Click on the image to read a copy of the review. If you are interested in reading the book itself, then click here.
Professor Alain Senteni, Director of the Virtual Centre for Innovative Learning Technologies (VCILT) and the Chairman of the Lifelong Learning Cluster (LLC) at the University of Mauritius drew on ideas from two of my early academic papers to develop the thrust of his “transformative pedagogy” argument. As Professor Senteni (2009) notes:
By questioning the activity that takes place in the Zone of Proximal Development (ZPD) in terms of strategic encounter with the Other through which the Self is transformed, Parkes’ definition of the pedagogical relationship allows us to re-state the pedagogical role and implication of developing countries knowledge communities, such as VCILT’s, in the global context of large scale technology-enhanced educational projects. As suggested by Parkes, the definition of Other and Self can be broaden from individuals to conceptual entities, such as communities, educational institutions or educational structures, so that one can extrapolate the strategic relationship to societal issues. In this regard, the ZPD provides emerging countries pedagogues with a powerful tool to master educational transformations in their countries, in fair strategic interaction with more capable developed countries.
The full discussion with reference to my work can be read by clicking here.
On my successful 2008 promotion application, my Head of School, Professor Jenny Gore, University of Newcastle, wrote “I have firsthand knowledge of his rigorous approach to research, his capacity to generate novel ideas, and his enviable writing skill . . . He writes in a sophisticated yet accessible scholarly style. References to his scholarly work in citations are resoundingly complimentary.”
Parkes, R. J. (2006). Interrupting history: A critical-reconceoptualisation of history curriculum after ‘the end of history’. Doctoral dissertation presented in fulfilment of the degree of Doctor of Philosophy, Faculty of Education and Arts, University of Newcastle.
Professor Peter Seixas, University of British Columbia, Canada, described my doctoral dissertation as “thorough, clearly written… based on a close reading of a wide-ranging body of literature in . . . theory of history, postmodernism (and its variants), and curriculum theory . . . that makes a genuine contribution to thinking in the field of history curriculum.”
Professor William Reynolds, Georgia Southern University, USA, endorsed my doctoral work as “very original… and a major contribution to the curriculum field.”
While, Professor Noel Gough, LaTrobe University (at the time located at the University of Canberra), described my doctoral dissertation as “thought-provoking”, an “artfully structured thesis [that] represents rigorous and creative scholarship in conception, design and execution . . . and makes responsible (ie. locatable and thus able to be called into account) knowledge claims from clearly articulated and substantiated positions and standpoints on history, historiography, language and power.”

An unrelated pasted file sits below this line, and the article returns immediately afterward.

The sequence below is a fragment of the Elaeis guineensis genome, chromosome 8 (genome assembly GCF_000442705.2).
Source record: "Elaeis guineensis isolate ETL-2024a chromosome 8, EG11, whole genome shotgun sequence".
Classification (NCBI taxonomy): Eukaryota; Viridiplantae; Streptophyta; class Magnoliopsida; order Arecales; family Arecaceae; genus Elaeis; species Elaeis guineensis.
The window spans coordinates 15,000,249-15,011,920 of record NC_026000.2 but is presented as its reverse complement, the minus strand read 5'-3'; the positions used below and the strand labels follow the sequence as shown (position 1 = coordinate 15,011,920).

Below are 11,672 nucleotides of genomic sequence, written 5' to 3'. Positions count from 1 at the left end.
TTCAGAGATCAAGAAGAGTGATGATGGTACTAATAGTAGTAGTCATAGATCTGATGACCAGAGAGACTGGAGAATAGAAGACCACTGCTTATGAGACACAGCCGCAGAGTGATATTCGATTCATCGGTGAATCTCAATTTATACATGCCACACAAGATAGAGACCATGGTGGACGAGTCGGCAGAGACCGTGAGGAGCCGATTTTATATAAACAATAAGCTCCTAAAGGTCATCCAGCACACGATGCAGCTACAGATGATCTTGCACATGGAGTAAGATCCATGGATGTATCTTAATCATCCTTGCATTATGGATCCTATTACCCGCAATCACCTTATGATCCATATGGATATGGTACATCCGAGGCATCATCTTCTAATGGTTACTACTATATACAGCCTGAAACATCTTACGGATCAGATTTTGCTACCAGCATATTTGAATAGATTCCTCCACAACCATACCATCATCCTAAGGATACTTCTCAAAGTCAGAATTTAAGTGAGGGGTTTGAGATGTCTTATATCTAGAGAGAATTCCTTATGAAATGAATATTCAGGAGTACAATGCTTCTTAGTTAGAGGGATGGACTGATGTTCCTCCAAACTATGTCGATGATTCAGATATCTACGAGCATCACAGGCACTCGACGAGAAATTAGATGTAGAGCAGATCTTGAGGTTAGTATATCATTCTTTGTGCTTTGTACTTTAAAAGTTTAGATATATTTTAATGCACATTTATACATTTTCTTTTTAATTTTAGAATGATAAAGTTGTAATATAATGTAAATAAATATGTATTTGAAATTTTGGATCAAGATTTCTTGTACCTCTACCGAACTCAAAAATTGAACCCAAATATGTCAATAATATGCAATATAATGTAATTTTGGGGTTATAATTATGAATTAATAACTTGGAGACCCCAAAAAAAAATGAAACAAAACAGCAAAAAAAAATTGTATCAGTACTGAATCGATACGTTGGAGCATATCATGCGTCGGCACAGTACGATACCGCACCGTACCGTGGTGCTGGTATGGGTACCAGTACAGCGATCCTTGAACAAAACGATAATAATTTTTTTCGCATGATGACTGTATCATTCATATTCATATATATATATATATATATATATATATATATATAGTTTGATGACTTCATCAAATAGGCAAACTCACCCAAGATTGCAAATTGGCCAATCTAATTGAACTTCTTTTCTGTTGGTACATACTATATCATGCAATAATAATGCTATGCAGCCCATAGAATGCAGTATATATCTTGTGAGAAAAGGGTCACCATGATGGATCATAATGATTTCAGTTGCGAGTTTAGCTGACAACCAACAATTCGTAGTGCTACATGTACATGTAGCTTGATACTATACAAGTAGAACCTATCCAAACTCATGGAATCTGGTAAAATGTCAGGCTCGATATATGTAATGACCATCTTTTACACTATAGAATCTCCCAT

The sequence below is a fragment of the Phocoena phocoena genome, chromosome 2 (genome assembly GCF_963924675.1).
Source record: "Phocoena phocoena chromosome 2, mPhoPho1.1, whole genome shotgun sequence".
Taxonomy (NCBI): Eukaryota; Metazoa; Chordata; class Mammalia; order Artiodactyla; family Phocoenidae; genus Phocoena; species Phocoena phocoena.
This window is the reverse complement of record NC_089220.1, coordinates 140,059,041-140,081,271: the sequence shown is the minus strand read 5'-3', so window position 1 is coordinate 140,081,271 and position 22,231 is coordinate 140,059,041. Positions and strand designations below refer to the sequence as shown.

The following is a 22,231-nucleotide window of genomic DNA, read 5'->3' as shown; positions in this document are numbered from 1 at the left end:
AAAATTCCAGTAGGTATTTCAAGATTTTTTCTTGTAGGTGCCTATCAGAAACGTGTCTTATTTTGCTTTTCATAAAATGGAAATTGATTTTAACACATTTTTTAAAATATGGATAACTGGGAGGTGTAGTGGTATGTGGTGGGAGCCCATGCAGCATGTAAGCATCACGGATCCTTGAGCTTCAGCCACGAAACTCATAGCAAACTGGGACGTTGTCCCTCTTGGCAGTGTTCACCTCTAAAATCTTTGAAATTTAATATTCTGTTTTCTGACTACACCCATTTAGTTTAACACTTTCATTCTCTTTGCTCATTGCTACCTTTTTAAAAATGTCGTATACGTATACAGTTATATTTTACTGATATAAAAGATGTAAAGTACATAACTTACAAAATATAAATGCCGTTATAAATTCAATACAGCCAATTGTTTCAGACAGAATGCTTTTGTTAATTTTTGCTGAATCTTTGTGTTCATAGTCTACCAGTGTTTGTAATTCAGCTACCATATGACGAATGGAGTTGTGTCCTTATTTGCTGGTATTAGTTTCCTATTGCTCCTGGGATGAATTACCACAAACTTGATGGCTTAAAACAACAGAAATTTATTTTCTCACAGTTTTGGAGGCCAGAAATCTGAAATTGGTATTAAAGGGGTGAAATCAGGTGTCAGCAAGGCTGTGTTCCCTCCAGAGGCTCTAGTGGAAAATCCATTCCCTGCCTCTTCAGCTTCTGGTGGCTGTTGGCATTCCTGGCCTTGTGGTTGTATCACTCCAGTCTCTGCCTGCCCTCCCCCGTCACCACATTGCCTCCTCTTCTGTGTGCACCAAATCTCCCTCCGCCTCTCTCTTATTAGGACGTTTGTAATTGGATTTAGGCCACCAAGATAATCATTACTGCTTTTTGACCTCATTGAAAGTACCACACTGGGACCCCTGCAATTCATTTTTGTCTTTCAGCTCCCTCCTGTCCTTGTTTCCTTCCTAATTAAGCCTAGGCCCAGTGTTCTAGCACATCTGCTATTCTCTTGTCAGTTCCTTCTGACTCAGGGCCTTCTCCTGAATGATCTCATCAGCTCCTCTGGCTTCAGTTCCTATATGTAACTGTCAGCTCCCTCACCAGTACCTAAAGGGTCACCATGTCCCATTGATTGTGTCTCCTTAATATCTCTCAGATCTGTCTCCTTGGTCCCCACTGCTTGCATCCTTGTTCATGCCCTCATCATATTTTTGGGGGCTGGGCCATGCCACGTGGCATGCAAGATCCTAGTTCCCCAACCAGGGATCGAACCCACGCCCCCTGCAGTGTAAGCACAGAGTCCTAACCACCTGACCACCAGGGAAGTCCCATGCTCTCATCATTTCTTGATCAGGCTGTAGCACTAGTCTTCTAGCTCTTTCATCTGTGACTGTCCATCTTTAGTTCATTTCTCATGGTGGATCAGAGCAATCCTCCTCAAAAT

Professor Bill Green, Charles Sturt University, located my doctoral work “in the top echelon of all the dissertations I’ve supervised, examined and read.”
Parkes, R. J. (1999). The constitution of the subject in the zone of proximal development: A critical analysis of agency in Vygotskian pedagogical discourse. Dissertation presented in fulfilment of the award of Bachelor of Education (Honours), Faculty of Education, University of Sydney.
Dr Marjorie O’Loughlin, University of Sydney, applauded my Honours dissertation for its “illuminating syntheses of psychological and sociological accounts of human cognition, agency and social contexts.”
Dr Ken Kruickshank described my Honours work as “elegant, with an original and well-argued thesis… [that] has made a genuine contribution to this field of study and writing.”
Associate Professor David Smith, University of Sydney, proclaimed of my Honours dissertation that “by any criteria, [this is] an excellent thesis… [that is] a sophisticated analysis of complex theoretical issues… [integrating] successfully a wide range of modernist and postmodernist literature in psychology, sociology, philosophy and pedagogy… [that] achieved this demanding integration with not only a clear focus at all times on the major purpose of the work but always with a perceptive sensitivity and cautious balanced appraisal of the many possible readings of the discourses that were engaged with in the project… in a written style that is not only clear and well organised, but is also interesting, engaging and a delight to read as well.”
Associate Professor Anthony R. Welch, Head of the School of Social and Policy Studies in Education, University of Sydney, described my Honours work as “mature and well-read, and a model of clarity, itself no minor task, when traversing terrain as complex and as troubled as this… supported by an excellent bibliography… [and] a most successful, consistent and mature elaboration of a most interesting line of argument… [showing] considerable development in its argument, is well written, carefully structured, and in most senses is a model of the level that all Honours students should strive to achieve.”